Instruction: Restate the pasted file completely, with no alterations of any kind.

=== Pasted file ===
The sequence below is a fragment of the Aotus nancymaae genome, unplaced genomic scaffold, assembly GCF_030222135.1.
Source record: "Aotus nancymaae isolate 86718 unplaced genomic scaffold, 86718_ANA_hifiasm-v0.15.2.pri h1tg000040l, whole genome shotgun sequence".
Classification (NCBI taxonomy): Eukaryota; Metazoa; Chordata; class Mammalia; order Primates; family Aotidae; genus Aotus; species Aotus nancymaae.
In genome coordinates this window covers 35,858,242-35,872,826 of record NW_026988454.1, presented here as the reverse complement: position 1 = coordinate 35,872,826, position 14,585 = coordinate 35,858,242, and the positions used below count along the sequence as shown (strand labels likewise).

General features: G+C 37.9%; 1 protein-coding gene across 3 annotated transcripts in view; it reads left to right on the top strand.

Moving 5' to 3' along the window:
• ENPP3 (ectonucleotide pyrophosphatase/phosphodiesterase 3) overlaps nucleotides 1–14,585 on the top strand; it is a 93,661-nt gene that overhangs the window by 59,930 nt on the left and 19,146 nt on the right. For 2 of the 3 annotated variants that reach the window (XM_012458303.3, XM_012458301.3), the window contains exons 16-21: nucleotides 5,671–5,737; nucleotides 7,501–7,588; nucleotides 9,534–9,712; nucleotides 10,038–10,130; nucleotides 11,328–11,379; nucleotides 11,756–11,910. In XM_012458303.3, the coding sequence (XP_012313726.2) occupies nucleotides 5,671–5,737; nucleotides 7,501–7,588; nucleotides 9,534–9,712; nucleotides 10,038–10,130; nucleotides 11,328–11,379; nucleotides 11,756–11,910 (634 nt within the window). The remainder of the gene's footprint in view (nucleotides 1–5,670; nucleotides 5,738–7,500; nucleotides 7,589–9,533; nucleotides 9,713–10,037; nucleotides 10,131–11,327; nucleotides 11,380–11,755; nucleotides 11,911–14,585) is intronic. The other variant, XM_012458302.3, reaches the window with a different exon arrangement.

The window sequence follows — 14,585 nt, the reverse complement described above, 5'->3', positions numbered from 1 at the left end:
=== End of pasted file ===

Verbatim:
The sequence below is a fragment of the Aotus nancymaae genome, unplaced genomic scaffold, assembly GCF_030222135.1.
Source record: "Aotus nancymaae isolate 86718 unplaced genomic scaffold, 86718_ANA_hifiasm-v0.15.2.pri h1tg000040l, whole genome shotgun sequence".
Classification (NCBI taxonomy): Eukaryota; Metazoa; Chordata; class Mammalia; order Primates; family Aotidae; genus Aotus; species Aotus nancymaae.
In genome coordinates this window covers 35,858,242-35,872,826 of record NW_026988454.1, presented here as the reverse complement: position 1 = coordinate 35,872,826, position 14,585 = coordinate 35,858,242, and the positions used below count along the sequence as shown (strand labels likewise).

General features: G+C 37.9%; 1 protein-coding gene across 3 annotated transcripts in view; it reads left to right on the top strand.

Moving 5' to 3' along the window:
• ENPP3 (ectonucleotide pyrophosphatase/phosphodiesterase 3) overlaps nucleotides 1–14,585 on the top strand; it is a 93,661-nt gene that overhangs the window by 59,930 nt on the left and 19,146 nt on the right. For 2 of the 3 annotated variants that reach the window (XM_012458303.3, XM_012458301.3), the window contains exons 16-21: nucleotides 5,671–5,737; nucleotides 7,501–7,588; nucleotides 9,534–9,712; nucleotides 10,038–10,130; nucleotides 11,328–11,379; nucleotides 11,756–11,910. In XM_012458303.3, the coding sequence (XP_012313726.2) occupies nucleotides 5,671–5,737; nucleotides 7,501–7,588; nucleotides 9,534–9,712; nucleotides 10,038–10,130; nucleotides 11,328–11,379; nucleotides 11,756–11,910 (634 nt within the window). The remainder of the gene's footprint in view (nucleotides 1–5,670; nucleotides 5,738–7,500; nucleotides 7,589–9,533; nucleotides 9,713–10,037; nucleotides 10,131–11,327; nucleotides 11,380–11,755; nucleotides 11,911–14,585) is intronic. The other variant, XM_012458302.3, reaches the window with a different exon arrangement.

The window sequence follows — 14,585 nt, the reverse complement described above, 5'->3', positions numbered from 1 at the left end: